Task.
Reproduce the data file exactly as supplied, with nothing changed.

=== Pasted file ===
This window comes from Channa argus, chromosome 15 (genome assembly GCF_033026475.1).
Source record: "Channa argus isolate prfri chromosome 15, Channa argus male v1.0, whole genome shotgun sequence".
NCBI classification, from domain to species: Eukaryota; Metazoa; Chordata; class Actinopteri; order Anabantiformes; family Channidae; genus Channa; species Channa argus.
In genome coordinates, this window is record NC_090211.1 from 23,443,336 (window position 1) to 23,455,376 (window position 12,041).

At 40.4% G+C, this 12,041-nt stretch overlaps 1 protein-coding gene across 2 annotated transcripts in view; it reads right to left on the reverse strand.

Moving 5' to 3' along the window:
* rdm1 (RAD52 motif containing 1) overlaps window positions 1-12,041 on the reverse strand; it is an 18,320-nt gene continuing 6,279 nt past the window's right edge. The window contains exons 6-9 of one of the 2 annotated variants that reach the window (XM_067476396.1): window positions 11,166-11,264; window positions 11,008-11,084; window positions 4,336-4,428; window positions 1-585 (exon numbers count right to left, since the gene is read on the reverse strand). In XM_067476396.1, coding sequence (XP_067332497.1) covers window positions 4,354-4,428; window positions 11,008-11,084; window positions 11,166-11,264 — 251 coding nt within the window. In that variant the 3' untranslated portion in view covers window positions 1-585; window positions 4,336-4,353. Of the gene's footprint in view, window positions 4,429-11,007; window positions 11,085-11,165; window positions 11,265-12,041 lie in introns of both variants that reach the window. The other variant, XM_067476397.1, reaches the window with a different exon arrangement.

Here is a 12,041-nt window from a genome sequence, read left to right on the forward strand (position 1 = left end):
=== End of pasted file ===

This window comes from Channa argus, chromosome 15 (genome assembly GCF_033026475.1).
Source record: "Channa argus isolate prfri chromosome 15, Channa argus male v1.0, whole genome shotgun sequence".
NCBI classification, from domain to species: Eukaryota; Metazoa; Chordata; class Actinopteri; order Anabantiformes; family Channidae; genus Channa; species Channa argus.
In genome coordinates, this window is record NC_090211.1 from 23,443,336 (window position 1) to 23,455,376 (window position 12,041).

At 40.4% G+C, this 12,041-nt stretch overlaps 1 protein-coding gene across 2 annotated transcripts in view; it reads right to left on the reverse strand.

Moving 5' to 3' along the window:
* rdm1 (RAD52 motif containing 1) overlaps window positions 1-12,041 on the reverse strand; it is an 18,320-nt gene continuing 6,279 nt past the window's right edge. The window contains exons 6-9 of one of the 2 annotated variants that reach the window (XM_067476396.1): window positions 11,166-11,264; window positions 11,008-11,084; window positions 4,336-4,428; window positions 1-585 (exon numbers count right to left, since the gene is read on the reverse strand). In XM_067476396.1, coding sequence (XP_067332497.1) covers window positions 4,354-4,428; window positions 11,008-11,084; window positions 11,166-11,264 — 251 coding nt within the window. In that variant the 3' untranslated portion in view covers window positions 1-585; window positions 4,336-4,353. Of the gene's footprint in view, window positions 4,429-11,007; window positions 11,085-11,165; window positions 11,265-12,041 lie in introns of both variants that reach the window. The other variant, XM_067476397.1, reaches the window with a different exon arrangement.

Here is a 12,041-nt window from a genome sequence, read left to right on the forward strand (position 1 = left end):